Until…1939.  Enter J. Russell Maguire a Connecticut born industrialist and opportunist.  The Auto-Ordnance Corporation was in deep debt to the heirs of Thomas F. Ryan and the Ryans wanted out.  In July, a deal was finally struck giving Maguire controlling interest in AOC.  Maguire believed that war was imminent in Europe and to say he was correct is a major understatement.  Germany invaded Poland on September 1, 1939.  On November 1, France ordered 3,000 guns.  Maguire immediately contracted with the Savage Arms Corp. of Utica, NY to start producing guns.  The incoming orders, slow at first, soon became massive.  In August 1940, Maguire leased and then later purchased in April of 1941, the Raybestos-Manhattan brake-lining plant along Railroad Avenue and Cherry Street in Bridgeport, CT.

Why Bridgeport?  It had a large skilled labor pool of machinists and toolmakers.  It had material suppliers, rail transport, a deep water port and a supportive group of small machine shops.  It was a perfect venue in which to succeed.  By the end of 1941, there were orders for 319,000 guns.  By 1944, between Savage Arms and AOC in Bridgeport a total of 1,750,000 Thompson submachine guns were produced with Bridgeport accounting for 500,000 of that total!  The guns were sold or provided through the “Lend-Lease” programs, to almost every Allied country.  The AOC plant had over 2,500 hundred workers.

Almost 70 years have slipped by since AOC finished its work and left the city.  No one recognizes its name or knows its history and contributions.  Most of its buildings have been demolished.  Today, let us clearly understand that the firearm produced by its proud workers in the hands of our bravest young men probably had something to do with the name, “Arsenal of Democracy,” being ascribed to Bridgeport, CT.  Finally, the half million Thompson guns manufactured on Railroad Avenue were, undeniably, a part of the heroism in the victory by American and Allied forces in both theaters of World War II.

Bridgeport at Work

Art Selleck center, Putnam Street Firehouse 1953

Art Selleck: A Tribute to a Fireman Historian 1920-2004

Arthur “Art” H. Selleck was born in Bridgeport in 1920, living there for five years before moving to Nichols. He attended Harding High School in the Park City,  since Trumbull had no High School at the time.  He would later recall witnessing a house fire as a youth in Nichols, …Continue reading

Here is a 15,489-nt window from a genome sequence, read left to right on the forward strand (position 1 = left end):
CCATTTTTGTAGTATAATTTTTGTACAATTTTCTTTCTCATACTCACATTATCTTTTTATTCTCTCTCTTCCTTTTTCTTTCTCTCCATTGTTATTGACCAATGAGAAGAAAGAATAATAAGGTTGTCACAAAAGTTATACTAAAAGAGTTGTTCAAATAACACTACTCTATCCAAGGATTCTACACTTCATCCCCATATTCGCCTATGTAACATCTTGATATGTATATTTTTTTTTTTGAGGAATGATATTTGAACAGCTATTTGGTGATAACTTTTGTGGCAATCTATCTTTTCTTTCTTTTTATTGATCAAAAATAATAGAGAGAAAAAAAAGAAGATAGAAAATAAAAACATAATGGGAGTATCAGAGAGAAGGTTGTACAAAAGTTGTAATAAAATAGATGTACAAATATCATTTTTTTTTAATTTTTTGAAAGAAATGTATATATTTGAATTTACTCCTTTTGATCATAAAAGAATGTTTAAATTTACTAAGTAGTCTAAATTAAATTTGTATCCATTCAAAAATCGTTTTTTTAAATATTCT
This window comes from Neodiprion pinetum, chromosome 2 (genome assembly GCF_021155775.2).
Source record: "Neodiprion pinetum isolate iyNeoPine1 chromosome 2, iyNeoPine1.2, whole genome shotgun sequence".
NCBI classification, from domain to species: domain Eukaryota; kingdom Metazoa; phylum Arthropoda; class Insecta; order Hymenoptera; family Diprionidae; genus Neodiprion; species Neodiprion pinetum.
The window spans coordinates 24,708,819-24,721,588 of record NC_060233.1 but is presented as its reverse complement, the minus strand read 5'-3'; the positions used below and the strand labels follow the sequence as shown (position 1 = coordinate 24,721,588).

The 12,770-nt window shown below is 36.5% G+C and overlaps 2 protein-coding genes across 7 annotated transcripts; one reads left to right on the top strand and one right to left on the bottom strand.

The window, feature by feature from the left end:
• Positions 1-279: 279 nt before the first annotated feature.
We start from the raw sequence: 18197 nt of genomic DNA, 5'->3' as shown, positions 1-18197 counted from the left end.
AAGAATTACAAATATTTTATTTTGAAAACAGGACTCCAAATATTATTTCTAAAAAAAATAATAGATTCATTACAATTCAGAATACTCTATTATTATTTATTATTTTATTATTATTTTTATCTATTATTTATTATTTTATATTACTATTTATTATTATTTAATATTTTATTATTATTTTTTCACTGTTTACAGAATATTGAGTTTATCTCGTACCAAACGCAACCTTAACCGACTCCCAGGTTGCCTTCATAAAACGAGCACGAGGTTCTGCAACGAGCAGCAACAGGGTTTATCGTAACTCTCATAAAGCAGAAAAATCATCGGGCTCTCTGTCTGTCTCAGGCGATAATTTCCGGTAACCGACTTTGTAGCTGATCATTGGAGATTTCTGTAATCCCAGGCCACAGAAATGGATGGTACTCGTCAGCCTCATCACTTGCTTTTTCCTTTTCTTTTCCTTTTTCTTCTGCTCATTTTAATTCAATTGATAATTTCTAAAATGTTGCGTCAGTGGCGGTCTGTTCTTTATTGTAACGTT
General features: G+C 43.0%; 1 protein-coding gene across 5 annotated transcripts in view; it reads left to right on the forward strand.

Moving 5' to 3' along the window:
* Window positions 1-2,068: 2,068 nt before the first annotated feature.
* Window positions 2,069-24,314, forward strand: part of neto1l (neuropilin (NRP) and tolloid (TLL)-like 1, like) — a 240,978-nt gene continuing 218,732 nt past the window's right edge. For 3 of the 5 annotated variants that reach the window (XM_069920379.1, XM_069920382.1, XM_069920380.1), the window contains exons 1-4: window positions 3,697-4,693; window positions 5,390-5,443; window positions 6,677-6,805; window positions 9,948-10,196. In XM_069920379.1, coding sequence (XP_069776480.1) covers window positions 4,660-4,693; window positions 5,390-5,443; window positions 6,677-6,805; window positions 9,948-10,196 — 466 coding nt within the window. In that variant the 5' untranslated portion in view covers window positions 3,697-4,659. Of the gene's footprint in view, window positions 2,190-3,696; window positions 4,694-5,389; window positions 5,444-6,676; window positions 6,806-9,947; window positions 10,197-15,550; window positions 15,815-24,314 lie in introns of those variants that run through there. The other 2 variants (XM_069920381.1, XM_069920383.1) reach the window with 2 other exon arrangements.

Women

Warner Brothers factory, Bridgeport Connecticut

The Warner Brothers and their Amazing Corsets

As doctors in the late 1800s, brothers Dr. Lucien and Ira De Ver Warner became concerned with the use of the corset in women’s fashion.  The corset was a piece of underclothing meant to give women an “hourglass” figure desirable at the time.  …Continue reading

African American Heritage

Michelle-Black-Smith

Black Bridgeporters

by Michelle Black Smith

In 1977, a dedicated group of African American teachers decided to record the history of Black Bridgeporters in the residents’ own words. The Afro-American Education Association (hereafter AAEA) petitioned the CT Humanities Council for funds and technical support. The introduction to the AAEA recorded history states “This project is a study of the changes in Bridgeport neighborhoods from the viewpoint of selected Black residents during the historical periods of World War I, the Depression, World War II, and the 1960’s.” …Continue reading

Architecture

Jose DeRivera

Jose DeRivera

Most residents of Connecticut, when considering who were the earliest immigrants to this State naturally think mostly of the European countries.  If you asked anyone when the first Puerto Rican immigrant came to Connecticut, they would say, ” probably the 1950’s.” …Continue reading